Designing Magic Numbers
When designing Magic Numbers, I opted to focus less on technical complexity and more on approachability. I wanted a dice game based around uncertainty (not knowing the results of your roll), but also around hidden information (your opponents not knowing how your roll affects you).
Approachability meant giving players simple tools to work with, and not a whole lot of them. I based the game around a single six-sided die and started with a simple addition mechanic, where competing players would take turns rolling the die to add to their score: First player to x wins. With no decisions being made by the players, the game certainly wasn't fun, but the uncertainty introduced by the die kept things unpredictable, which was definitely desirable and a good start.
I then layered additional rules on top of this basic mechanic. Knowing I wanted players to have a sense of agency in the game, I introduced the abstract idea of "giving" a number, where an undesirable roll could literally be handed to another player.
The question then became, why would any number be undesirable? From this, I decided that at the beginning of the game, each player would roll to determine an "Evil Number" - a value that, when rolled, would revert the score to zero. A player could then give away his Evil Number if he rolled it, but other players could give that player his evil number if/when they determine what it is. To contrast this, I came up with the "Good Number" concept. A surprisingly deep bluffing element emerges from the intersection of these two rules, as players can try and psych out their opponents, while at the same time trying to learn their magic numbers.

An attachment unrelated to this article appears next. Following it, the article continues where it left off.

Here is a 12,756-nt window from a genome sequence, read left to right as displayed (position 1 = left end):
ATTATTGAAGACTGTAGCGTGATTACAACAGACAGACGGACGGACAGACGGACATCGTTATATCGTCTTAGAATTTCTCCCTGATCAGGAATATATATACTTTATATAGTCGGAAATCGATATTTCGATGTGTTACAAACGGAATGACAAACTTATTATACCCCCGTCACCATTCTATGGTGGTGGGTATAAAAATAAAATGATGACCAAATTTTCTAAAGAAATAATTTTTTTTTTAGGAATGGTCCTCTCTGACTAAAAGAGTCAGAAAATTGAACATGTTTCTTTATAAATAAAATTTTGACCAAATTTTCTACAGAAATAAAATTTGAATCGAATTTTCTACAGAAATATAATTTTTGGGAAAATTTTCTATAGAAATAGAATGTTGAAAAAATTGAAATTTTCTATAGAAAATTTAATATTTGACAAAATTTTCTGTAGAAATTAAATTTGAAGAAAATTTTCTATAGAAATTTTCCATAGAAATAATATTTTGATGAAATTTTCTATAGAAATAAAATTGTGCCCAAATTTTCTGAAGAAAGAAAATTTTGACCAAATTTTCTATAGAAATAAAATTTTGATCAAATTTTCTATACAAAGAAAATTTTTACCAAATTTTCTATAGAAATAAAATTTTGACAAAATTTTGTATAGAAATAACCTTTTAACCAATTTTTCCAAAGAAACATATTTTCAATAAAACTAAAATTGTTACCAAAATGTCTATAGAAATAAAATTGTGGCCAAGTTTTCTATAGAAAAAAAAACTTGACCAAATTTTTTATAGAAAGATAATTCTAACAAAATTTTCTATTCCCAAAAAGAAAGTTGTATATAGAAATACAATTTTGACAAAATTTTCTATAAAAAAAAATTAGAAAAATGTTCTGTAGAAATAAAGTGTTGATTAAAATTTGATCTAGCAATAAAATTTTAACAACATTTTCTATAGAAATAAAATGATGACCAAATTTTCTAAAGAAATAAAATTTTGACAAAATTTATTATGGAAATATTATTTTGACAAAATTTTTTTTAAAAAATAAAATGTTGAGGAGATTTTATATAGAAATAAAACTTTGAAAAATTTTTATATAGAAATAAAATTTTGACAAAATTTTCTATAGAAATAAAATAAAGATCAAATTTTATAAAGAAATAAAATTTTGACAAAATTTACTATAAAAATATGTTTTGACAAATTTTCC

The only additional rule to be revised at this point was the goal of reaching a score of 30. After some play testing, it became apparent that players should have to add to 30 exactly, and not go over that number. This slowed down the endgame and in some instances forced players who got stuck to take their evil numbers and start over - a desirable player behavior and one that complicated the inherently simple game.
Does it work? Try playing Magic Numbers with one opponent. Try playing it with five. Some matches end in four turns; some go on for 15 minutes. Strategically, it's not a particularly deep game, but it is, I feel, a fun one, and certainly approachable by anyone with an extra die and a little free time.